Reference memory errors were noted as the number of visits to the unbaited holes. Reference memory index (RMI) was calculated using the formula (first + revisits of baited holes)/total visits of all holes. All behavioral training/testing was performed during the light phase of the light–dark cycle. Learning index was calculated as the mean value of reference indices of trials 6–9 at day 2. Memory index is represented by the reference memory index of the retention trial 10 (day 3).

Poor learners were defined when having either learning or memory indices lower than one standard deviation from the mean and good learners when having indices one standard deviation higher than the mean. The rats analyzed in the present study were randomly chosen from good (19 animals) and poor (15 animals) performing animals from a larger cohort of rats (n = 127) with more than 40 hole visits.

Hormone determinations

Gas chromatography-tandem mass spectrometry (GC–MS/MS) was performed to measure steroid hormones. Briefly, samples were equilibrated with deuterated internal standards, extracted using Extrelut® NT columns and purified using Sephadex LH-20 mini columns. Thereafter, heptafluorobutyrate derivatives were prepared [14]. Gas chromatography was performed on an Optima® 1-MS capillary column (25 m × 0.2 mm I.D., df 0.1 µm, Macherey–Nagel, Düren, Germany) housed in a Thermo Scientific Trace 1310 Gas Chromatograph with a TriPlus RSH Autosampler coupled to a TSQ 8000 triple quadrupole MS (Thermo Scientific, Dreieich, Germany). Helium was used as carrier gas at 1.0 mL/min. The injector temperature was 270 °C and the initial column temperature was set at 80 °C. The steroids of interest eluted at a rate of 3 °C/min until the column temperature reached 242 °C. The following MRM or m/z ratios were measured for the analytes and their corresponding internal standards: m/z 665.1 (668.1) for testosterone (T) (d3-T), m/z 482.2/482.2 (484.3/484.3) for 4-androstenedione (4A) (d2-4A), m/z 455.3/241.3 (458.3/244.4) for androstanediol-3α,17β (AD) (d3-AD), m/z 270.2/121.1 (272.2/123.1) for DHEA (d2-DHEA), m/z 414.1/185.2 (417.2/188.2), for Dihydrotestosterone (DHT) (d3-DHT), m/z 465.2/109.1 (469.1/113.1) for 17-Hydroxyprogesterone (17OHP) (d4-17OHP), m/z 467.2/253.0 (471.3/256.3) for 17-Hydroxypregnenolone (17OH5P) (d7-17OH5P), m/z 465.2/109.1 (467.2/109.1) for 11-deoxycortisol (S) (d2-S),705.1/355.1 (712.1/359.2) for corticosterone (B) (d8-B), and m/z 510.2/495.2 (/518.3/503.4) for progesterone (Prog) (d9-Prog).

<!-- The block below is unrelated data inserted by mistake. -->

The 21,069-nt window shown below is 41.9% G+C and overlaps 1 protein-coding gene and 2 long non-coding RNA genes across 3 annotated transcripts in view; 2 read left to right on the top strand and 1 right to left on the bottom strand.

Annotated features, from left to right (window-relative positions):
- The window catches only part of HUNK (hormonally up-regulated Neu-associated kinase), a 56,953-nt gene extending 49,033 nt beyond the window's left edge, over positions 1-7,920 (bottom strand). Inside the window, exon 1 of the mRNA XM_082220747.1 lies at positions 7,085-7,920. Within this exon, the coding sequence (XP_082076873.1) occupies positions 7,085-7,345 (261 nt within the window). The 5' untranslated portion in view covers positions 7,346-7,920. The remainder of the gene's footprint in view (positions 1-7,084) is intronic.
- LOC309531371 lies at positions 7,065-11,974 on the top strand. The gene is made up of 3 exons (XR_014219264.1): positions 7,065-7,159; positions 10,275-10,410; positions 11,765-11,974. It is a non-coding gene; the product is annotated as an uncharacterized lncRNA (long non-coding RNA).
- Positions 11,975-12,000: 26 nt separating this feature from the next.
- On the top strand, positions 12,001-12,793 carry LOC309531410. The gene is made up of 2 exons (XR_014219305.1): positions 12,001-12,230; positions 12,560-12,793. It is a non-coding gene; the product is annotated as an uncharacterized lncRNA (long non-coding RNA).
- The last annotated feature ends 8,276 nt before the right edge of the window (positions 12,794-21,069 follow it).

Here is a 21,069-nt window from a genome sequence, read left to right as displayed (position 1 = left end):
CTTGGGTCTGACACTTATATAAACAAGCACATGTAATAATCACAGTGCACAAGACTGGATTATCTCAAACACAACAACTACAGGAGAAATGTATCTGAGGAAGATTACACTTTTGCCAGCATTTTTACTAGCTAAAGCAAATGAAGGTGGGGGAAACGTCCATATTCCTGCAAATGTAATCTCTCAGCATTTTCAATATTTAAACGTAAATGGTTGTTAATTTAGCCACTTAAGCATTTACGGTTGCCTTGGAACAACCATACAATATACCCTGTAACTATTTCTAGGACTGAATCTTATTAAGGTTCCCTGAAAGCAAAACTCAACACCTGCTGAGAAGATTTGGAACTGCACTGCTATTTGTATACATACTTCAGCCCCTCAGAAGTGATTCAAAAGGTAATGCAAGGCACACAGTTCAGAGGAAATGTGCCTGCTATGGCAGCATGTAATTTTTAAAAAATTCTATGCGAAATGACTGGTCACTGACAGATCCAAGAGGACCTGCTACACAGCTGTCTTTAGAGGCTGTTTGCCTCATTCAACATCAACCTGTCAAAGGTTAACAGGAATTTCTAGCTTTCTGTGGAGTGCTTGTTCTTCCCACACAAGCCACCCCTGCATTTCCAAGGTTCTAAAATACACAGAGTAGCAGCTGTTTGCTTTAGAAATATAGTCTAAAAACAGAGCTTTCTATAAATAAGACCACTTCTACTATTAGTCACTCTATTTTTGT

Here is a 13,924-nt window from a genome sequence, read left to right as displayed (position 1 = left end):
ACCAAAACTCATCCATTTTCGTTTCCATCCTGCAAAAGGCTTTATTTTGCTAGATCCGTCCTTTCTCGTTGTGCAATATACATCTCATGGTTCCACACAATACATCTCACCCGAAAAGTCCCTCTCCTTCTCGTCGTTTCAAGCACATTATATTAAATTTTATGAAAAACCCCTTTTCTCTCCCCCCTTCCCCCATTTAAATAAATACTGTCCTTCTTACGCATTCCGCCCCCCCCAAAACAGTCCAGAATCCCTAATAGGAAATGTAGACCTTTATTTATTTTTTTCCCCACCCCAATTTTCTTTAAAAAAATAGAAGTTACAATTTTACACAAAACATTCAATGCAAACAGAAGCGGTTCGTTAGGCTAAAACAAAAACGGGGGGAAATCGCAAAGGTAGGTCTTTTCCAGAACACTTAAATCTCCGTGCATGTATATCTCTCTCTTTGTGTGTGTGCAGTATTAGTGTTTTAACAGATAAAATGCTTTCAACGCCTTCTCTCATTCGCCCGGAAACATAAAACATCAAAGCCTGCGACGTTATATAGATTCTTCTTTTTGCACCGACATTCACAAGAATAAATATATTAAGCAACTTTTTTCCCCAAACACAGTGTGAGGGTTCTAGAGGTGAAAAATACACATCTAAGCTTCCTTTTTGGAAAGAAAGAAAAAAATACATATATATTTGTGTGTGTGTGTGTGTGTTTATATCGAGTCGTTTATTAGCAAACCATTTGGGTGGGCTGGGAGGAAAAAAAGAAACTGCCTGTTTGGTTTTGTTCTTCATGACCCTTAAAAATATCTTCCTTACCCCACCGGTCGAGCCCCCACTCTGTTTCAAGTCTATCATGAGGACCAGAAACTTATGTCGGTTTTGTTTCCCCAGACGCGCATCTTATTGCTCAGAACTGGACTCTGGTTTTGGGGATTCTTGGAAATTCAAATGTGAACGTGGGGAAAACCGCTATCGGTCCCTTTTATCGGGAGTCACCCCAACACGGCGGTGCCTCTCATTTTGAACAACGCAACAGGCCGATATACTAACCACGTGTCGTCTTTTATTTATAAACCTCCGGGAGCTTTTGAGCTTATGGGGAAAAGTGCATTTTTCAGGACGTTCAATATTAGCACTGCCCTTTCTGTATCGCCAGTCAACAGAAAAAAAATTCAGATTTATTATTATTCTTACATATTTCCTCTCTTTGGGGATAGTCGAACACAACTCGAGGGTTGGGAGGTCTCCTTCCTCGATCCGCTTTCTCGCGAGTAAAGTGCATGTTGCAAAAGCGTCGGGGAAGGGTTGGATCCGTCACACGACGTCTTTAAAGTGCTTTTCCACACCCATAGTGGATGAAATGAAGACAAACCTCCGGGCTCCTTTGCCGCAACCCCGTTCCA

Concentrations of 17β-estradiol (E2) were measured by a sequential radioimmunoassay applying tritiated tracer and an antiserum generated against E2-6-carboxymethyl oxime—BSA after extraction of the samples with toluene [15].

Total T3 and total T4 were measured by a radioimmunoassays (Beckman Coulter, Krefeld, Germany). TSH was measured using an immunoradiometric assay (Beckman Coulter, Krefeld, Germany).

The hormones that were quantitatively identified are listed in Table 1. For three hormones (DHEA, 17OH5P and S) all values of all groups were below the limit of detection, therefore these hormones were excluded from the analysis. Values below the detection limit were set to half of the limit value and included in the analysis. Number of measurements below the detection limit was: 4A: 8 aged good, 7 aged poor, 4 young; AD: 1 aged good, 5 aged poor, 2 young; DHT: 4 aged good, 2 aged poor, 17OHP: 5 aged good, 8 aged poor, 2 young; Prog: 8 young; TSH: 1 aged good, 8 aged poor, 9 young.

Table 1 List of measured hormones with abbreviations, chemical and trivial names and detection limits


Group differences between hormone levels and behavior were analyzed by two-way multivariate general linear model (ANOVA) with hormone levels and age/performance as factors and subsequent Bonferroni post hoc tests. Correlations between individual levels of hormones and learning and memory indices were done by partial correlation analyses with age and predetermined cognitive status as controlling variables. Sample sizes: aged good (n = 10), aged poor (n = 10), young (n = 10). Analyses were done by using SPSS statistics program (V. 20).


Group differences in learning and memory